So spokesman Gary Fites says he was surprised to hear the Treasurer say it was only for a limited
time.

GARY FITES: Although we always thought the threats to name and shame owed more to spin then
substance, it is all the more farcical, we think, to understand now that it was only probably 24
hours of the changeover period.

So one really does have to wonder how fair dinkum the Government was about keeping any sort of
check over pricing practices following the demise of the fuel subsidy.

MEREDITH GRIFFITHS: Gary Fites says drivers have been paying too much for fuel since the subsidy
was scrapped.

He says the fuel industry has been exploiting the consumer confusion.

GARY FITES: What we saw in the first week in south-east Queensland was most operators keeping their
heads down and keeping margins low to avoid any adverse publicity. A week on and certainly if the
naming and shaming exercise was for the last 24 hours, it's pretty clear that the week after 1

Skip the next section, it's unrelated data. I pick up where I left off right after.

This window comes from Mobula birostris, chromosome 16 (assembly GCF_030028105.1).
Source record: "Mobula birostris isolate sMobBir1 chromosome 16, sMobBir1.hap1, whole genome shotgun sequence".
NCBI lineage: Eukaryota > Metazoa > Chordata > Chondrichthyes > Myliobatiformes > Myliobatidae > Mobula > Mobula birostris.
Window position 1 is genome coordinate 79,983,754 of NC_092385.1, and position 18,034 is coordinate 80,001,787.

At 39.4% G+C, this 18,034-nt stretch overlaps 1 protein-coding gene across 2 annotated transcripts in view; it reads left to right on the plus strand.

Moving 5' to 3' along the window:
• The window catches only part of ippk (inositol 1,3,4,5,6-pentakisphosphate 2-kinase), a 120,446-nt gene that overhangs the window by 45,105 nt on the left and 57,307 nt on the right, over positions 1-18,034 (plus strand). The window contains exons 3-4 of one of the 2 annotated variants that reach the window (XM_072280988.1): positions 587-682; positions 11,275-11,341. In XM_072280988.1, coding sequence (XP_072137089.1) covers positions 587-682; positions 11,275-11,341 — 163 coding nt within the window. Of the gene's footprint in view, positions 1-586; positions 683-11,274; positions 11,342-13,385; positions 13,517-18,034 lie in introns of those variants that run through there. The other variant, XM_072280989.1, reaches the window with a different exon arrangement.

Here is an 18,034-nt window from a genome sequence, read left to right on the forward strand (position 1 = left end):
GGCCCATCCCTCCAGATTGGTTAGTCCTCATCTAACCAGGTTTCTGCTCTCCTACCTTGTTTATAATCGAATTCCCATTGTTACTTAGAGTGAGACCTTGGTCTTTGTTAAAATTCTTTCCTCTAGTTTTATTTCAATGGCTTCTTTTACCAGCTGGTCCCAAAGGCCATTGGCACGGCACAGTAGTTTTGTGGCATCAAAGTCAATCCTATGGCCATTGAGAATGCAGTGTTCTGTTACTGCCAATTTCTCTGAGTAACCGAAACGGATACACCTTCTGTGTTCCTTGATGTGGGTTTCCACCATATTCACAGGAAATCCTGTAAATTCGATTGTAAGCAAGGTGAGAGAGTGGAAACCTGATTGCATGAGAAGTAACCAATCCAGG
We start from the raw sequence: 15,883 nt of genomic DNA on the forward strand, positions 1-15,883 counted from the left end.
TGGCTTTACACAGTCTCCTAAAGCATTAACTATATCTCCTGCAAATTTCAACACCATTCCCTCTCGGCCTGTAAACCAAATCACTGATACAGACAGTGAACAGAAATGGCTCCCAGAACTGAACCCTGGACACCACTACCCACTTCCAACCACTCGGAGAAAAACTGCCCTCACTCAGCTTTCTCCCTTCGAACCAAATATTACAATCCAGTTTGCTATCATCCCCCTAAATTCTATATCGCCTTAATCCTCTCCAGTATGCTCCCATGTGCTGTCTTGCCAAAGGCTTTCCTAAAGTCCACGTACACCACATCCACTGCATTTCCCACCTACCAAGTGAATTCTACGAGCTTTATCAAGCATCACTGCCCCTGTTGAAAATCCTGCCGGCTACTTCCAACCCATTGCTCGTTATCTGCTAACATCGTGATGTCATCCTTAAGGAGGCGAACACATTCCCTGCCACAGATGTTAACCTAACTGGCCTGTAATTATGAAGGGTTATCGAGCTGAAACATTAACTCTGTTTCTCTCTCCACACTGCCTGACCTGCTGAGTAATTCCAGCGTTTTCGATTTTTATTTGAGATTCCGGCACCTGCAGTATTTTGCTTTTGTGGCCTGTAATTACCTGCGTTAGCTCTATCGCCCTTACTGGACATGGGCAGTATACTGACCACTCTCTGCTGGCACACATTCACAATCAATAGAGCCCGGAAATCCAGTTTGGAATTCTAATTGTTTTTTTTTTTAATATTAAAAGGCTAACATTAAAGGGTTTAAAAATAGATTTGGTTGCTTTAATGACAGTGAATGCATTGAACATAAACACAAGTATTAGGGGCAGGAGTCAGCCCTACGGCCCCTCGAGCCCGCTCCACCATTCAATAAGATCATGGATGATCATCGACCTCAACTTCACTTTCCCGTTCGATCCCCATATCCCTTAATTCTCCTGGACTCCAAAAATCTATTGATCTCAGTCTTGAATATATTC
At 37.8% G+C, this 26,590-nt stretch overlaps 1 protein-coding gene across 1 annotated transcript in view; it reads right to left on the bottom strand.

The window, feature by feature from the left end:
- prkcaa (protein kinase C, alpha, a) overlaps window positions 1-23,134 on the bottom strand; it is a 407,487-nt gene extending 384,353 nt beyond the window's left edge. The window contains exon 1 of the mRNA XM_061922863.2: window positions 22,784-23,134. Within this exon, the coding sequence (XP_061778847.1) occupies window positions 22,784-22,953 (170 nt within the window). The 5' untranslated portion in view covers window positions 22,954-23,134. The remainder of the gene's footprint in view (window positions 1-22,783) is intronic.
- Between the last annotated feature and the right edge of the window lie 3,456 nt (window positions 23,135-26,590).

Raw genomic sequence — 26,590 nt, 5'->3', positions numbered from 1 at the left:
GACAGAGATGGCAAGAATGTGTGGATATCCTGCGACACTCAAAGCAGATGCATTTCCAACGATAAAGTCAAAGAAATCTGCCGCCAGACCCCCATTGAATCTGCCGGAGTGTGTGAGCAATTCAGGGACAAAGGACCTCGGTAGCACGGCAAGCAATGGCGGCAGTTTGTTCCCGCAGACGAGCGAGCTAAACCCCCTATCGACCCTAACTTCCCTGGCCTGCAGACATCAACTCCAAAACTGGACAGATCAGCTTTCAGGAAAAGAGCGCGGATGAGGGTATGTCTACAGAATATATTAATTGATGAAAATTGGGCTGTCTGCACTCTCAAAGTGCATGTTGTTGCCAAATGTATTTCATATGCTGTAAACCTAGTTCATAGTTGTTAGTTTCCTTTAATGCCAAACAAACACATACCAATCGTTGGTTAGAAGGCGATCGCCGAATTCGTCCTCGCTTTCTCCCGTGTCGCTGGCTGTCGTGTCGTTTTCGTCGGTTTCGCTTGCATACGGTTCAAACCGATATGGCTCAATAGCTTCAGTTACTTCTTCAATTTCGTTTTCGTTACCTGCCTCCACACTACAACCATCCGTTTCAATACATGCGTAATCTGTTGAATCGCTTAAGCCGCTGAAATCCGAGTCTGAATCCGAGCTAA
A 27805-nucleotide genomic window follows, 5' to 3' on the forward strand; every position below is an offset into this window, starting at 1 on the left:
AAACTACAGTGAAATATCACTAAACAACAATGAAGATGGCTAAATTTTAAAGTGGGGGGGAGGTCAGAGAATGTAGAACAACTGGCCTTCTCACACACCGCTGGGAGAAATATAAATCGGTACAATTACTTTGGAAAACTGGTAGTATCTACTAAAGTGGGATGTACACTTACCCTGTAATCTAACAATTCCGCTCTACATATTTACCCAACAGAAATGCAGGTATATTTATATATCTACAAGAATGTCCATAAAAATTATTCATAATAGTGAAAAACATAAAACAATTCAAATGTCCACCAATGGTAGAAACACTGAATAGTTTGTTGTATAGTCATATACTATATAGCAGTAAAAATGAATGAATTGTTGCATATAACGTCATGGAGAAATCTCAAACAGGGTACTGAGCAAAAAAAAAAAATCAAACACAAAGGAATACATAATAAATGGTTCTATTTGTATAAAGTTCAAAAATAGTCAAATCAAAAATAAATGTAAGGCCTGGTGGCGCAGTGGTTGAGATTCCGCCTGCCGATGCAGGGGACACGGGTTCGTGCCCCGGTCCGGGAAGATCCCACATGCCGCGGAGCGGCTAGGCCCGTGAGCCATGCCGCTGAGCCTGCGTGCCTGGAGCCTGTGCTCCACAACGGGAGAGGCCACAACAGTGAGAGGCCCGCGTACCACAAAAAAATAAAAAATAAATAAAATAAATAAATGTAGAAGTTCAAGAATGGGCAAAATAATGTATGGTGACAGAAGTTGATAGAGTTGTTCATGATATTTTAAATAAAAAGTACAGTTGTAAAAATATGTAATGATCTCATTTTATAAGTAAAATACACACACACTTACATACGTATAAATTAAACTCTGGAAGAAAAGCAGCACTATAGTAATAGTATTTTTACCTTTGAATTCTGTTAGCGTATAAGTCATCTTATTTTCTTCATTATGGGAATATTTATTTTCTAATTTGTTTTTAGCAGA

July, they've all resorted to normal pricing practices and then some.

In the past few days in south-east Queensland certainly, we've seen not only the full impact of
that extra nine cents a litre in tax, but also a little bit of extra margin being recouped to make
up for obviously what was pretty skinny margins in week one after the abolition of the fuel
subsidy.

MEREDITH GRIFFITHS: The fuel watchdog FuelTrac agrees.

Its spokesman Geoff Trotter says that the price of unleaded in Singapore has fallen four cents and
the price of diesel has dropped five cents. But he says none of those savings has been passed on to
drivers.

GEOFF TROTTER: The week after the subsidy was removed, the increase was 8.6 cents a litre on
average. This Friday the differential has moved to 14 cents a litre. And that's at a time when the
intervening period, the wholesale price for unleaded petrol has gone down 3.5 cents a litre.

So the oil companies have recovered much more than the cost of the state subsidy removal.

PETER CAVE: Geoff Trotter from FuelTrac ending that report by Meredith Griffiths

The other retail giant, Woolworths, has announced it will match the Coles fuel offer price.

The company says the price cuts are unsustainable in the long term, but that similar snap specials
are quite likely in the future.

Teachers take action against league tables

PETER CAVE: Teachers in New South Wales have voted to push ahead with a major industrial campaign